Also, the cameras should use video, and record segments 30 seconds before to 30 seconds after each incident.

Jim says:

California is most corrupt - Fremont and Culver City

For most corrupt, I nominate two California cities: Fremont and Culver City.

Fremont forced their engineers to approve illegally low speed limits in order to justify too short yellows on their redlight cameras.

Culver City puts their cameras at intersections known to not have an accident problem. It’s obviously just for the income.

Here is a little secret about the tickets from Culver City and the other cities in the LA area: They can be ignored!
Skeptical? Do a search on red light camera no consequence.

Professor Ronny says:

Chicago Wins 'Most Corrupt City' Award

I don’t know about Chicago but I lived in Illinois for five years (Quincy) and was very happy with the experience. I never had any experience with the city or county government that seemed remotely corrupt. The few times I dealt with the state government, it was all either positive or neutral.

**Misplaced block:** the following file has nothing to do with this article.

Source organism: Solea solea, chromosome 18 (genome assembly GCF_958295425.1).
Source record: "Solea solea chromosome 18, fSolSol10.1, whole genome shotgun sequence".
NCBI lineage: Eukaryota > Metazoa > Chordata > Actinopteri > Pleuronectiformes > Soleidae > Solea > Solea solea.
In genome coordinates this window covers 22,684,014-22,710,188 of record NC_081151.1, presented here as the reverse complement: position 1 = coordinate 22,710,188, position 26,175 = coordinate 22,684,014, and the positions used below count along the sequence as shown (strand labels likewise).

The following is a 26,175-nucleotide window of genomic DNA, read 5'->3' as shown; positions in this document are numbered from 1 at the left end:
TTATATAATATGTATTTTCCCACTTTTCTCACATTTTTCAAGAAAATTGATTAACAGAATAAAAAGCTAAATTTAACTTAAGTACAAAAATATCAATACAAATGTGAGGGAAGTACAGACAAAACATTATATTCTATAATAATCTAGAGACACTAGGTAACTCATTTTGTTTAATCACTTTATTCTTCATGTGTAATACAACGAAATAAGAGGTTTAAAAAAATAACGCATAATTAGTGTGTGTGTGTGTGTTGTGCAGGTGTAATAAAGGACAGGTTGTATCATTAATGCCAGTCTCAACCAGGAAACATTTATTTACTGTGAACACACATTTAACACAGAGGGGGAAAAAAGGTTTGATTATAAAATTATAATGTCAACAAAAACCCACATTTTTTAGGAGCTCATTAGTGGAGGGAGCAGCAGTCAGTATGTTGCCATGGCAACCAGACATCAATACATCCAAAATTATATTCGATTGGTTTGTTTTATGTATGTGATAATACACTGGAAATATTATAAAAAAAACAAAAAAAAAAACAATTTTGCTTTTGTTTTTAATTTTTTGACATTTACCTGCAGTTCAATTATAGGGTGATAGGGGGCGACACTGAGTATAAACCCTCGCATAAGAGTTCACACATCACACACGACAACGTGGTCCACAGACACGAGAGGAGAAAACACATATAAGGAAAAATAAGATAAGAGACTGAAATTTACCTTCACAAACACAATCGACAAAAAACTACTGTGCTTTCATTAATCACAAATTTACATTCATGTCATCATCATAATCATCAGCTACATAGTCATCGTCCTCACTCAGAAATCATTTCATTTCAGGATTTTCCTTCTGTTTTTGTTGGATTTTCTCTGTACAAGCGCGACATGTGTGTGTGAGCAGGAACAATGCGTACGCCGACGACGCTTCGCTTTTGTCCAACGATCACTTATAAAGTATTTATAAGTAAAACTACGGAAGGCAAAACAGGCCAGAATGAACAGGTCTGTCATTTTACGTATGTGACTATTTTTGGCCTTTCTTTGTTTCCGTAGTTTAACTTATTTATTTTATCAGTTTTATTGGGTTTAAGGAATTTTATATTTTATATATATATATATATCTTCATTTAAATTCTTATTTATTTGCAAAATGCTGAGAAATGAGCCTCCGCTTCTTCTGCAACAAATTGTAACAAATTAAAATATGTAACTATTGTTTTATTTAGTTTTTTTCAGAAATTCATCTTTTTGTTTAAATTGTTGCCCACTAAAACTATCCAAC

Now, I know a sample size of one yields a fairly large standard deviation, but I did want to point out that not everyone views Illinois negatively since the article and comments did veer into state territory.

jcwconsult (profile) says:

Corrupt ticket cameras

Chicago, along with DC, runs one of the most corrupt ticket camera rackets in the nation. The tickets go to mostly safe drivers to steal money “for the dastardly crime of driving safely for the actual conditions”. Chicago residents should revolt over the larcenous programs and vote out every camera supporting Alderman and other officials who condone these programs to steal from mostly safe drivers.

James C. Walker, National Motorists Association